They were jumpin' at the Royal


IF YOU are going to talk about black history in Baltimore, you have got to talk about the Royal Theater. It was located for more than half a century at 1300 Pennsylvania Ave. Sadly, it is no more.

From its beginnings in 1920, the biggest names in black (and white, too) entertainment played the Royal. (Black entertainers were usually barred from playing white theaters.) The list of stars included Billie Holiday, Cab Calloway, Pearl Bailey, "Fats" Waller, Duke Ellington, Louis Armstrong, Dinah Washington, Nat "King" Cole, Ella Fitzgerald. Pearl Bailey got her start at the Royal -- as a chorus girl. Famous burlesque comedian Pigmeat Marcum played there, as did comedian "Moms" Mabley. To say nothing of white bands, including Tommy Dorsey, Charlie Barnet and Louis Prima.

From the size and the noise of the crowds milling outside the theater the night of Jan. 6, 1965, you knew something special was going on. It was: Count Basie was in performance! You couldn't buy a seat for money.

When the curtain went up, all you could hear was shouting, applause -- and the strains of Basie playing: "Sent for you yesterday, and here you come today." Basie went into "Jumpin' at the Woodside," and the kids started dancing in the aisles. And when Basie came on with his final number, "One O'Clock Jump," the house exploded.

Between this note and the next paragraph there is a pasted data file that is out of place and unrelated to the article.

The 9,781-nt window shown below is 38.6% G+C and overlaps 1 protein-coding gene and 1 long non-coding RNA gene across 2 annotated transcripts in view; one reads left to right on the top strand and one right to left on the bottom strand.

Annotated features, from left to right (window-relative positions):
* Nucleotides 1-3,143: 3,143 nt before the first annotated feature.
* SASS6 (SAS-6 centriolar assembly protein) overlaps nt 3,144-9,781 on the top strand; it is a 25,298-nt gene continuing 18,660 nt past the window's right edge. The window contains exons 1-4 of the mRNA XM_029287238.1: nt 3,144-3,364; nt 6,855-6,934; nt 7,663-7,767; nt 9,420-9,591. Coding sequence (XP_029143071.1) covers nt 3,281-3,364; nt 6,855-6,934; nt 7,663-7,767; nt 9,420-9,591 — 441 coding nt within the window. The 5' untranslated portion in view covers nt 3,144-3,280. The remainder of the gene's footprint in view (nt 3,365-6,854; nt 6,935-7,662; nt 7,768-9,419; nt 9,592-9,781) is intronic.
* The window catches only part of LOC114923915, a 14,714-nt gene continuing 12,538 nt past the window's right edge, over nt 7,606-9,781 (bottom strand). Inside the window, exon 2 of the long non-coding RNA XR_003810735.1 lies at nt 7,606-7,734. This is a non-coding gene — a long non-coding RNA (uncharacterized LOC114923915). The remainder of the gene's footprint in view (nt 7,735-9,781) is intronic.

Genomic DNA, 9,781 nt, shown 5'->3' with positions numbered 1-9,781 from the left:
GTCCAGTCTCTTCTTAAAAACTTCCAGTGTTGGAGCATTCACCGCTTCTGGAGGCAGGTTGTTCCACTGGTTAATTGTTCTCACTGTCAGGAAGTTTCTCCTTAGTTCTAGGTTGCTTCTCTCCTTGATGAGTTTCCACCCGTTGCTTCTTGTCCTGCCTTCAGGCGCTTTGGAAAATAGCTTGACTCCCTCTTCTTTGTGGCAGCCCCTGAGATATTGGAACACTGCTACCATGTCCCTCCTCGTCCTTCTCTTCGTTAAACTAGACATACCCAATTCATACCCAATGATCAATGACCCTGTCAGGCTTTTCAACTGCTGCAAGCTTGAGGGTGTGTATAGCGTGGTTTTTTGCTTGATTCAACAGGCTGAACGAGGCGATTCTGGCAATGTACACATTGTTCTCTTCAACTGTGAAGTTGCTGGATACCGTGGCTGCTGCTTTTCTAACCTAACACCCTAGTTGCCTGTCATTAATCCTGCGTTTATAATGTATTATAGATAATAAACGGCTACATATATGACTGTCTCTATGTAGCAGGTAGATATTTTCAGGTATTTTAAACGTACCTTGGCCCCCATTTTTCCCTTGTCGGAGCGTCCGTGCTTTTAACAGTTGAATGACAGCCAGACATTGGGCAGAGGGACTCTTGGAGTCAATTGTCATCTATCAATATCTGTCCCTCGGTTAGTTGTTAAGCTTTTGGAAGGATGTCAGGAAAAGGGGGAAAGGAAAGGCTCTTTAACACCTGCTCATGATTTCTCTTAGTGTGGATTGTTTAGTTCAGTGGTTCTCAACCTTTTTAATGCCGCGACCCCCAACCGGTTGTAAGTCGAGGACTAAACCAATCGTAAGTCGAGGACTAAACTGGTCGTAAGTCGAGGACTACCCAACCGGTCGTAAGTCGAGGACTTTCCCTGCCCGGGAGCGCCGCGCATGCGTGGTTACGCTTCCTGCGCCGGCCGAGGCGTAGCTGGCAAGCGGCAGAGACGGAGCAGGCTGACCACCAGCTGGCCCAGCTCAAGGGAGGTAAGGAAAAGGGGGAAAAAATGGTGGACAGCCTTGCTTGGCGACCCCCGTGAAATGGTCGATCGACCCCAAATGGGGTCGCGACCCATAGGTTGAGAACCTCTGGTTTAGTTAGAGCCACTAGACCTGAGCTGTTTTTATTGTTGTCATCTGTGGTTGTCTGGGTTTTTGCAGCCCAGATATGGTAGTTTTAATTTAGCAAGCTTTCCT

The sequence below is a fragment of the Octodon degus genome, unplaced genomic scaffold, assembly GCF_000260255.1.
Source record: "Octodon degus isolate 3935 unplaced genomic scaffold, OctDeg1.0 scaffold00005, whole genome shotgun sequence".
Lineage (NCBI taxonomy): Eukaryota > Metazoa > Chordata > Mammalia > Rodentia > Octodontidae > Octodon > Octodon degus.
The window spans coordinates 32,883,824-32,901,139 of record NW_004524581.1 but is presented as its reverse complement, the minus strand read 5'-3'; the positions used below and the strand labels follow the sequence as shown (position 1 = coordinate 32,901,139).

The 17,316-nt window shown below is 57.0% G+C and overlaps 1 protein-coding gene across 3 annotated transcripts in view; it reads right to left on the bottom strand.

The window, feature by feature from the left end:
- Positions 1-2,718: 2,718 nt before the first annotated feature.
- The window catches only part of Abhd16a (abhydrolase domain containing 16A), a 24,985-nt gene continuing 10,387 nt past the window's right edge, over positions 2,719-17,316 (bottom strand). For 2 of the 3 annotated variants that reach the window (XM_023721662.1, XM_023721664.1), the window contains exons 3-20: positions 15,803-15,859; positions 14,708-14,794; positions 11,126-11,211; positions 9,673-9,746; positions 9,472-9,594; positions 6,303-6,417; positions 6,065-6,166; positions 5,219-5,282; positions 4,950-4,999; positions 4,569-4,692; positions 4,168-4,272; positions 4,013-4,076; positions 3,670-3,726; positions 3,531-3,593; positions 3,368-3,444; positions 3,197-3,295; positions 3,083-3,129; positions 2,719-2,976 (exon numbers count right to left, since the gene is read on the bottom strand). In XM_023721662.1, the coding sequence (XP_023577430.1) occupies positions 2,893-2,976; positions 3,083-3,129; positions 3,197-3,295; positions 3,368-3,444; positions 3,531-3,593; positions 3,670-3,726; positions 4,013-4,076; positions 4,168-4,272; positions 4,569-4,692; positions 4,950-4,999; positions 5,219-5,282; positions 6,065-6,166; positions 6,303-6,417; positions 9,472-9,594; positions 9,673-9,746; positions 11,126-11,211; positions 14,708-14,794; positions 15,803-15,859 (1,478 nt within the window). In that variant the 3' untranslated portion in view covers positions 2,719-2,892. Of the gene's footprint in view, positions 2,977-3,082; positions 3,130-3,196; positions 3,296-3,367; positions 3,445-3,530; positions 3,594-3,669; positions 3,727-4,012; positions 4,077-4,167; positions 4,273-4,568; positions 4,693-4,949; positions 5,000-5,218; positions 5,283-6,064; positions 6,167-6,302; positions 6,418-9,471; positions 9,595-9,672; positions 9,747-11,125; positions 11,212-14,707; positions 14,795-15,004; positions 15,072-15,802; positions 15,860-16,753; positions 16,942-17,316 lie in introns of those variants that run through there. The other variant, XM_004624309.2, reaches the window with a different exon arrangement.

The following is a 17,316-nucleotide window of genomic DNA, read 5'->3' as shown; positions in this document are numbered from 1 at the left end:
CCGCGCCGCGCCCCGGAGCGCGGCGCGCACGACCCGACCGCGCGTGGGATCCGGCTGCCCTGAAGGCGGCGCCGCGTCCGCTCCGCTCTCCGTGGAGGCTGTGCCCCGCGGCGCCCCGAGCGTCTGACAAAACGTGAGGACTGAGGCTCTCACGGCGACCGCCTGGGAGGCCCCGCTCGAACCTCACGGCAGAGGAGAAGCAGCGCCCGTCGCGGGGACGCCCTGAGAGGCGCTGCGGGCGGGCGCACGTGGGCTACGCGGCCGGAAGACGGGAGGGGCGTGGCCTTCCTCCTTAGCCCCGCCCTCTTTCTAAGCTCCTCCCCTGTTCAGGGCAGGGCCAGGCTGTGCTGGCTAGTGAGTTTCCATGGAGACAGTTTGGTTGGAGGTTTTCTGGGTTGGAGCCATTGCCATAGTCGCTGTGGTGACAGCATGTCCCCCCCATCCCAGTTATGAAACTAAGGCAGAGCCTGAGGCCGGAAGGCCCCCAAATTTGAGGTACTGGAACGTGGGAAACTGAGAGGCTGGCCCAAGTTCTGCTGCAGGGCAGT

Too soon the Basie show ended. The curtain came down and the applause died and the crowd left the theater and spilled out on Pennsylvania Avenue. The place grew dark and quiet -- until the next week, when another spectacular big band or vocalist would come to the Royal stage.

Tracy McCleary was the leader of the house band ("The Royal Men of Rhythm") that played for most of the Royal's stage shows from 1937 through 1968.

We have the word of Mr. McCleary that the last stage show at the Royal was Nov. 12, 1968. "I recall it very clearly," Mr. McCleary says. "It was the 'Jewel Box Review,' a very successful and popular Broadway show made up of female impersonators, 25 in all, beautifully costumed. The theater had been dark for about a year preceding this show, and so the house was packed for what patrons knew would be only a two-week run -- and probably the last show to play the Royal."

As early as the late 1940s and through the '50s, the Royal had been showing signs of fading. The theater was part of a black circuit, including the Apollo in New York and the Howard in Washington. But many of the stars stopped traveling the circuit, and television was coming in strong.

Mr. McCleary says, "In 1975, the whole place was knocked down to make room for the Upton renewal. (The old spot is now the Robert C. Marshall Recreation Center.) Renewal plans were supposed to have included a new Royal Theater, and they did, but a new Royal never came about. And I tell you, I really miss those times. There was nothing like them."

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